A federal judge will accept a guilty plea from the man once believed to be the "20th hijacker" in the Sept. 11, 2001, attacks (search) on Friday.

A hearing to accept a guilty plea in U.S. v. Zacarias Moussaoui (search) is scheduled for Friday at 3:30 p.m. EDT at the Albert V. Bryan United States district Courthouse in Alexandria, Va. U.S. District Judge Leonie M. Brinkema (search) will preside over the proceedings.

If Brinkema accepts a plea, she would then probably set a death penalty trial, at which jurors would decide if Moussaoui should be executed.

The government accused Moussaoui of participating in an Al Qaeda (search) conspiracy to commit terrorism that included the 2001 attacks on the World Trade Center in New York and the Pentagon in Washington that left nearly 3,000 people dead.

Click here for the Moussaoui case history (FindLaw).

Moussaoui has only confessed to being a member of Al Qaeda and pledging his loyalty to Usama bin Laden. Court observers believe that alone could be enough to send him to jail for the rest of his life.

At this time, there is no evidence of any sort of "deal." Moussaoui is seeking to enter the plea against his lawyers' advice. Presumably he will plead to what he has been charged with -- conspiracy in the Sept. 11 attacks. There is no evidence at this point that the prosecution has any part in this decision or is expecting any "information" in return. The prosecution will likely still pursue the death penalty against him.

A closed hearing was held Wednesday to determine whether Moussaoui "understands the ramifications of entering a guilty plea in his role in the plot. It was at that hearing that Brinkema scheduled the Friday proceeding.

Brinkema on Wednesday ruled that Moussaoui "is fully competent to plead guilty to the indictment."

On the point of Moussaoui's mental competency, his lawyers have long said they feel he is not competent. They may file court papers Wednesday or Thursday to that effect.

Moussaoui, 36, recently wrote a one-page letter to the judge and federal prosecutors in which he said he wants to plead guilty; it was sent from his jail cell two weeks ago. One source told FOX News that his wish to enter the plea and likely face the death penalty are against the advice of his attorneys. Sources told The Los Angeles Times that Moussaoui's lawyers wanted his request actually thrown out, arguing that it's his naive attempt to win a hearing before the U.S. Supreme Court.

But the high court last month declined to hear Moussaoui's appeal and it let stand a 4th U.S. Circuit Court of Appeals ruling that kept the death penalty in play and ordered a compromise on Moussaoui's access to top-ranking Al Qaeda figures that are in U.S. custody.

Moussaoui tried to plead guilty in 2002 by claiming he knew intricate details of the plane hijackings. But he rescinded his plea a week later. His mental state has been an issue in the case ever since.

Moussaoui was indicted on six charges in December 2001, but his trial has been delayed three times. Four of those charges are considered "death penalty" offenses. The charges are: conspiracy to commit acts of terrorism, conspiracy to commit aircraft piracy, conspiracy to destroy aircraft, conspiracy to use weapons of mass destruction, conspiracy to murder U.S. employees and conspiracy to destroy property.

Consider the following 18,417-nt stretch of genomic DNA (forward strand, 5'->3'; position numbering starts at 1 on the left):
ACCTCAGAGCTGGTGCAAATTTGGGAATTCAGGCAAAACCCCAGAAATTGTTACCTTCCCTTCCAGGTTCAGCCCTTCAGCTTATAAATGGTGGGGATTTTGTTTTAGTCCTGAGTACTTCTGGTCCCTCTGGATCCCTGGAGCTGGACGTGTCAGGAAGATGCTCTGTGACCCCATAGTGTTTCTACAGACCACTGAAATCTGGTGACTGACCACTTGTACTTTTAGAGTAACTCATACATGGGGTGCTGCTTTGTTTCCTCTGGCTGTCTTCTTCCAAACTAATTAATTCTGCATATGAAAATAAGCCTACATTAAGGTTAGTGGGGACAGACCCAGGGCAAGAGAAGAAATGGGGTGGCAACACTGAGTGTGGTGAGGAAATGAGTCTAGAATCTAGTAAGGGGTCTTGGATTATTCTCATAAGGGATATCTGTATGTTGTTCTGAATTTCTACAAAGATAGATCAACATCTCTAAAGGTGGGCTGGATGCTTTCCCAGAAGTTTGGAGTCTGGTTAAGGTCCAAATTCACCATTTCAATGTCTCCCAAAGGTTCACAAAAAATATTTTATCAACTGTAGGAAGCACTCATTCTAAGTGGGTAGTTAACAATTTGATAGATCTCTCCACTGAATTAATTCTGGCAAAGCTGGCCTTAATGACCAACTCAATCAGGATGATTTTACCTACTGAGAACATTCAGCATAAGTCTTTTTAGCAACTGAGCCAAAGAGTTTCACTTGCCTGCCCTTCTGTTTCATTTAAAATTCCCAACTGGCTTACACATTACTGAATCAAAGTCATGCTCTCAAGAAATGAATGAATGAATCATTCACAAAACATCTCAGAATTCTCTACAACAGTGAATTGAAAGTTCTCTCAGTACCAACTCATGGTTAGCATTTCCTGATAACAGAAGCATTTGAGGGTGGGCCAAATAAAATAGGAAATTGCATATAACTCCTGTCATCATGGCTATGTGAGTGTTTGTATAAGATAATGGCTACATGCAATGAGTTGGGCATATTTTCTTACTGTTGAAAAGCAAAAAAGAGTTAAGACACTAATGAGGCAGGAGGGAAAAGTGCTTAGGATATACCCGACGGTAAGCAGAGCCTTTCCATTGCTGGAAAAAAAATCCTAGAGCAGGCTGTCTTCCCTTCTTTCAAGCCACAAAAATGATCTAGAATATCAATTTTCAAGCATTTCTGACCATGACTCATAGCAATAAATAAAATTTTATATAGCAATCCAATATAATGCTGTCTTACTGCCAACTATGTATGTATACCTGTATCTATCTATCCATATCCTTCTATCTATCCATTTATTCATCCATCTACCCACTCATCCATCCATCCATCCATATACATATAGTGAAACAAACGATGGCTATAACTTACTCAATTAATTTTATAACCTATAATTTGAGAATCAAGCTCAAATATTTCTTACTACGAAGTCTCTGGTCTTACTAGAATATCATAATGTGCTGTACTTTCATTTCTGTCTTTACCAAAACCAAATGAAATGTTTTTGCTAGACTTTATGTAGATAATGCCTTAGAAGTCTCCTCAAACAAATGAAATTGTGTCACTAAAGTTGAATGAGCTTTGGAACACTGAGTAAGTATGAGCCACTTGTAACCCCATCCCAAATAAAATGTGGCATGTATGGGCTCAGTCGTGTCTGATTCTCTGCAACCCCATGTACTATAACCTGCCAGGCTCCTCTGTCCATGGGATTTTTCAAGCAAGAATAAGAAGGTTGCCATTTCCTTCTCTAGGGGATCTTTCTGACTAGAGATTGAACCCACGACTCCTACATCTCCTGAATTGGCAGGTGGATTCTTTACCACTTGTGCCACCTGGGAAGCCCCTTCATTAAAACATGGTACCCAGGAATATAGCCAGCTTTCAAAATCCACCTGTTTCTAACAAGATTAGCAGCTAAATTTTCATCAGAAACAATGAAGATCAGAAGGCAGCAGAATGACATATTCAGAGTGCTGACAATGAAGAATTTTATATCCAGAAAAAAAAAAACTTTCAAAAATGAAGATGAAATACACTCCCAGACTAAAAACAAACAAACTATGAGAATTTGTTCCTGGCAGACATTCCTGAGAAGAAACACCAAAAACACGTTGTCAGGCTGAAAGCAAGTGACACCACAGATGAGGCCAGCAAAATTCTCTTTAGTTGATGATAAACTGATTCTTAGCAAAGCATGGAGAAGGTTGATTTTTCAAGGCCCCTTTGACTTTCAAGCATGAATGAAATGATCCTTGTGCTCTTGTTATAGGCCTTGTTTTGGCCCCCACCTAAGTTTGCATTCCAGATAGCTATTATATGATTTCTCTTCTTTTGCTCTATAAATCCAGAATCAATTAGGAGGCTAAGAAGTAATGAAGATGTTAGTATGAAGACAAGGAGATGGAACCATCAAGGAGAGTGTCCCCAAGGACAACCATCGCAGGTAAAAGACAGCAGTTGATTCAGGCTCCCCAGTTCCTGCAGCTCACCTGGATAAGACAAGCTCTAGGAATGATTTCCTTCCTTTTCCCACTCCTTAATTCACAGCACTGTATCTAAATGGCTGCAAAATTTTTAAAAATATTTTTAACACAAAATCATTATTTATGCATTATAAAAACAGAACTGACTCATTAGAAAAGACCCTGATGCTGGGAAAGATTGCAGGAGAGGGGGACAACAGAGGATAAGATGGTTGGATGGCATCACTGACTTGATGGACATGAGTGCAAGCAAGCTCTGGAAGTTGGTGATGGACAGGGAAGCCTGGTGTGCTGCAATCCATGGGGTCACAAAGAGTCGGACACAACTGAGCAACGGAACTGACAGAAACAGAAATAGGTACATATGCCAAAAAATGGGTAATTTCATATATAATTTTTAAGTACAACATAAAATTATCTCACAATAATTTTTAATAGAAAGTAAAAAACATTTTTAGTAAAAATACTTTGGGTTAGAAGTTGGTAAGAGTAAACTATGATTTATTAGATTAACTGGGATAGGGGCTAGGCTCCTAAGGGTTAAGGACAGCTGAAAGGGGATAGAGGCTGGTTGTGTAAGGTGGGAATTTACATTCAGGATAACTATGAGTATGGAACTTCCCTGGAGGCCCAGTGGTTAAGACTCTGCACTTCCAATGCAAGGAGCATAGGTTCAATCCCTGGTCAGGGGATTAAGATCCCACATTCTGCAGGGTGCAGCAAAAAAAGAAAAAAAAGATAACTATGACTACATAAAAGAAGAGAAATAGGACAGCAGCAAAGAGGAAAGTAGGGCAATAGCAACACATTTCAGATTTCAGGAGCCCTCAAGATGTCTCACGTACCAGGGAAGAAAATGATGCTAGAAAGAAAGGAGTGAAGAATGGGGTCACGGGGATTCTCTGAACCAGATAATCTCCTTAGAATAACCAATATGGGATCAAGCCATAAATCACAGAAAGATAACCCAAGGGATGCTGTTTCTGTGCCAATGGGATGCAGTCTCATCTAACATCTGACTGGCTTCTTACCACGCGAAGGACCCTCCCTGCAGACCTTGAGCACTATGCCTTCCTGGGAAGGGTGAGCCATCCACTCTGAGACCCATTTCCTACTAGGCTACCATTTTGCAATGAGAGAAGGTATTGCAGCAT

Eliminating a trial would spare Brinkema from working with prosecutors and defense lawyers to craft unclassified summaries of statements by the three Al Qaeda prisoners -- the compromise courts created to allow Moussaoui some access to their testimony.

In his handwritten filings, Moussaoui has railed against the U.S. government, Brinkema and his lawyers. In 2003, Brinkema stripped him of his right to defend himself, saying his legal filings "include contemptuous language that would never be tolerated from an attorney and will no longer be tolerated from this defendant."

In one of his last filings before the judge revoked his right to defend himself, Moussaoui said he wanted "anthrax for Jew sympathizer only," called then-Attorney General John Ashcroft, who is a Republican, "the Democratic Jerk" and referred to Brinkema as "Leonie you Despotically Judge."

The government has long believed that 20 people were meant to hijack the four jetliners on Sept. 11, although only 19 boarded the planes that morning. Moussaoui was first thought to be the possible 20th hijacker but prosecutors, along with the independent government commission that investigated the attacks, have dropped his name as the possible 20th person involved.

They now suggest that the Sept. 11 planners believed him too unstable to join the hijackers.

Moussaoui was arrested in August 2001 after a flight instructor in Minnesota alerted the FBI to what appeared to be suspicious behavior. He was in federal custody on immigration charges when the attacks occurred; he was indicted after the attacks.

His case is the only one related to the attacks that has come close to going to trial, and the Bush administration has viewed it as a key prize in its War on Terror, although it's been far from the slam-dunk case as originally anticipated.

FOX News' Catherine Herridge and Anna Persky and The Associated Press contributed to this report.